The sim­plest way to check your mix­ture is to pull the spark plugs and in­spect the tips. Sooty plugs in­di­cate an engine run­ning too rich; white or light grey plugs, too lean. The right mix is in­di­cated by straw-coloured plugs.

If en­gines haven’t been run for a long time, seals can per­ish, and the works can get gummed up as the volatiles in mod­ern fu­els dis­si­pate. If your car is go­ing to sit idle for a time, Brian says it’s worth adding a fuel-treat­ment ad­di­tive (stocked at chain­saw shops) and run­ning it through the carb to avoid fuel in the carb turn­ing into glue.

Brian has also no­ticed a re­cent trend of carbs com­ing in from cus­tomers who have run older cars on higher oc­tane fuel con­tain­ing ethanol, often for less than three months. “Ethanol doesn’t agree with old rub­ber,” he says.

A car­bu­ret­tor has a sim­ple job — to de­liver a mix­ture of at­om­ized air and fuel at the right ra­tio, 14.7 parts air to one of fuel — to get the clean­est burn, which con­sumes all the fuel and all the air in ev­ery cylin­der.

The ideal fu­elling mix and the rate at which it burns, re­gard­less of engine speed, are con­stants, but ev­ery­thing else is vari­able. Am­bi­ent tem­per­a­ture and air pres­sure vary; engine tem­per­a­tures vary enor­mously. Throt­tle open­ings change, and you need to deal with the fact that fuel is thicker than air. Car­bu­ret­tors don’t even use a fuel pump to push things along; it’s the vac­uum cre­ated in each engine cylin­der that drives them.

They use the Bernoulli prin­ci­ple — the same one that al­lows aero­plane wings to stick to the sky, and yachts to sail to wind­ward. It’s the prin­ci­ple of suck­ing, although We­ber Spe­cial­ties’ Mur­ray John­son in­sists that there’s no such thing as suck­ing — it’s sim­ply the high-pres­sure side push­ing. “I use the word ‘physics’ a lot. There are laws of na­ture; they are not sug­ges­tions, and you can’t al­ter them be­cause you want to you. That’s why they’re called ‘laws’,” he says.

The cylin­der sucks (cre­at­ing a low-pres­sure area); the nar­row waist in the car­bu­ret­tor bar­rel, the ven­turi, ac­cel­er­ates the air, which also draws in a spray of fuel through the main jet noz­zle, and the at­om­ized fuel and air heads to the cylin­der. How much gets through is con­trolled by a but­ter­fly valve across the bar­rel, op­er­ated by the ac­cel­er­a­tor pedal, hence the term ‘throt­tle’. Press­ing the pedal sim­ply opens the air­flow to the engine.

A car­bu­ret­tor, though, is much more than a sim­ple ven­turi de­vice. Car­bu­ret­tor de­sign­ers had to add other sys­tems to over­come all the vari­ables. These in­clude a by­pass sys­tem, which pro­vides a fuel-air mix at idle, when the pres­sure dif­fer­ence in the ven­turi is low. You can ad­just the idle screw with­out af­fect­ing the rest of the carb’s per­for­mance. The choke, man­ual or au­to­matic — typ­i­cally an­other but­ter­fly valve — makes the mix­ture richer for cold start­ing. An­other sys­tem, a sec­ondary jet or booster mech­a­nism, adds fuel when the throt­tle is opened. With­out an ex­tra shot of fuel, the mix­ture would im­me­di­ately go lean, caus­ing the engine to stum­ble ex­actly when you want more power.

As de­mand for power in­creased, twin carbs be­came com­mon on per­for­mance en­gines. Un­til fuel in­jec­tion took over, per­for­mance­ori­ented mo­tor­bikes had one car­bu­ret­tor per cylin­der. How­ever, in larger (car) en­gines, the con­tin­u­ous draw pro­vided by mul­ti­ple cylin­ders helps over­come the fuel-in­er­tia prob­lem you get in a stop-go sin­gle­cylin­der sce­nario.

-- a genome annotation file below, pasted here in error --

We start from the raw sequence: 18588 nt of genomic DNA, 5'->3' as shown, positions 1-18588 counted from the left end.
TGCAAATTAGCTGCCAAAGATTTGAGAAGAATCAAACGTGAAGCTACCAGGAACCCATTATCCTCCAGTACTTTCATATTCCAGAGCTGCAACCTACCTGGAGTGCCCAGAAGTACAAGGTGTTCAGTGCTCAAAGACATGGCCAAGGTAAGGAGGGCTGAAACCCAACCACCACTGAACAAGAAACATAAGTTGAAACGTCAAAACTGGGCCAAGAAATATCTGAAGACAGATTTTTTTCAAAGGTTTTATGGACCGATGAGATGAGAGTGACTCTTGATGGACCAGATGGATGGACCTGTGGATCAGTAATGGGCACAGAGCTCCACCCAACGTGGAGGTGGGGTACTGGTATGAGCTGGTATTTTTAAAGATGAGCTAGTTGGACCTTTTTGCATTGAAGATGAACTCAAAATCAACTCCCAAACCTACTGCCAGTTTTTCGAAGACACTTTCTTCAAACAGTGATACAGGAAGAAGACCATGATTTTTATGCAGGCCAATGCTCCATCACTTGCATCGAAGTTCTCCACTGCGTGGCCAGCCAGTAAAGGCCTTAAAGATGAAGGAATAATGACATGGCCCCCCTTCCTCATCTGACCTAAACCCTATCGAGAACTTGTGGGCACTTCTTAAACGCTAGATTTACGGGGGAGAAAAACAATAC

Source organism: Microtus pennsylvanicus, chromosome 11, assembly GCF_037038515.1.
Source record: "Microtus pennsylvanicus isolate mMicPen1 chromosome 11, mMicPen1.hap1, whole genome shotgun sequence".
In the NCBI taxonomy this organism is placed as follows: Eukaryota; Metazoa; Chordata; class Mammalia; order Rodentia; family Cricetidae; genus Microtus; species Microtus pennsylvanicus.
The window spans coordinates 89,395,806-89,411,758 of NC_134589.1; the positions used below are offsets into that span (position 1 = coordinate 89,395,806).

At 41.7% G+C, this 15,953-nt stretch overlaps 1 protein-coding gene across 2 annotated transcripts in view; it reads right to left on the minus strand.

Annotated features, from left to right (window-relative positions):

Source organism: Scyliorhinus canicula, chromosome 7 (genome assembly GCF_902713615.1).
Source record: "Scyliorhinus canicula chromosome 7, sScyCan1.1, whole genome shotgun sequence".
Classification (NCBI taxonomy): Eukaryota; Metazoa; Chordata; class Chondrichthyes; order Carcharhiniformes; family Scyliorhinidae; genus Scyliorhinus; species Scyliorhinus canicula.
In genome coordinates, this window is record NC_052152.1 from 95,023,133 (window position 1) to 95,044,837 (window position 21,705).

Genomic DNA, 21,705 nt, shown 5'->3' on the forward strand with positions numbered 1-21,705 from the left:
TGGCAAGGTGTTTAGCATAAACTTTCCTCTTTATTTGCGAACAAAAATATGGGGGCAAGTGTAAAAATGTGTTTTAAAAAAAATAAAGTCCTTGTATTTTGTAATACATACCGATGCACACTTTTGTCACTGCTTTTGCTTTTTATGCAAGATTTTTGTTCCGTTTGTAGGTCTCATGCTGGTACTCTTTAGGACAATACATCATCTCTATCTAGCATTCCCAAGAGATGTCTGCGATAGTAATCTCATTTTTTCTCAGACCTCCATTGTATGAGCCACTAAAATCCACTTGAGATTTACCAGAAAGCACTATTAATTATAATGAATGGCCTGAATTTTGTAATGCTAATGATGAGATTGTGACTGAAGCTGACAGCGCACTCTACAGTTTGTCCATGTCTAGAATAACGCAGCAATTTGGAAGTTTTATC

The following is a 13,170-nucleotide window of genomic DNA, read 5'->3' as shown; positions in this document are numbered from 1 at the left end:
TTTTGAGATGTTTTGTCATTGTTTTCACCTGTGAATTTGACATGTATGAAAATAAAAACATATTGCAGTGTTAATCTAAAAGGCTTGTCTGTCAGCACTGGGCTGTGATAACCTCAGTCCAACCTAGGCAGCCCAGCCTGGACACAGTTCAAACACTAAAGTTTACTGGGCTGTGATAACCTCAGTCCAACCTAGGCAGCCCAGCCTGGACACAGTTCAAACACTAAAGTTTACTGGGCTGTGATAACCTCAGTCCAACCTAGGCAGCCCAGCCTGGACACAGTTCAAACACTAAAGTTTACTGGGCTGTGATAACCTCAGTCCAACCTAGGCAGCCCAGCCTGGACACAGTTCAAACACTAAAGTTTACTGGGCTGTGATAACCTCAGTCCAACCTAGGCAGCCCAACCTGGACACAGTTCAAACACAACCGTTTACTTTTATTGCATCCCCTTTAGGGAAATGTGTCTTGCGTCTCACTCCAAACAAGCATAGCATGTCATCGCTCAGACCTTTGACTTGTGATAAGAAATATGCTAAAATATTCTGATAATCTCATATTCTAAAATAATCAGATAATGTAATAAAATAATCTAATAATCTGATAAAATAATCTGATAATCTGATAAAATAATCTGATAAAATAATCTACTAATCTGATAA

We­ber be­gan de­vel­op­ing twin-bar­rel carbs in the 1930s and also patented a de­sign for dif­fer­ent-di­am­e­ter bar­rels. The smaller one fu­els light run­ning; the sec­ond, larger, bar­rel kick­ing in when power is called for. In 1965, in the US, Rochester de­vel­oped the first four-bar­relled carbs for V8s. They usu­ally op­er­ate as two dif­fer­ent-sized pairs. Once again,

“It’s not worth do­ing un­less you do it prop­erly. Car­bu­ret­tors are del­i­cate and in­tri­cate, and they have to be set up right. They only have to be a lit­tle bit out and you have prob­lems”

de­mand for more power led to twin-carb set­ups, or ‘dual quads’.

On car­bu­ret­tors, it’s often the spin­dle shafts, and some­times but­ter­fly valves, that wear, says Mur­ray, but he’s also seen carbs over­tight­ened on man­i­folds, which have dis­torted the bar­rels. “We had to ma­chine one out 2mm over­size,” he says. He hasn’t seen any wear on jets us­ing clean fuel, just on air-col­lec­tion jets that have op­er­ated in very dirty air.

Auto Trail’s Paul Mor­ris says that while the Hamil­ton com­pany stocks carb kits and parts for peo­ple who can do the work them­selves, the only carb ser­vice they of­fer now is a full re­con­di­tion.

“It’s not worth do­ing un­less you do it prop­erly,” he says. “Car­bu­ret­tors are del­i­cate and in­tri­cate, and they have to be set up right. They only have to be a lit­tle bit out and you have prob­lems.”

Brian Win­gate, whose ser­vice cen­tre is based in Nor­manby, South Taranaki, agrees. If a car has sat for a long time, seals and di­aphragms can go hard, crack, and start leak­ing, but you have to ad­dress wear if they are go­ing to per­form as in­tended. Brian says that some own­ers are sur­prised when a carb is re­stored to full func­tion; they didn’t know their carbs could be that good.

He knows the foibles of most carbs and where to look for is­sues. Wher­ever they come from — and they come by courier from all over the coun­try — he gives ev­ery carb a re­fresh­ing acid bath. That gives him a solid base for any ma­chin­ing, bush­ing, or resur­fac­ing. “It also makes them look brand new,” he says.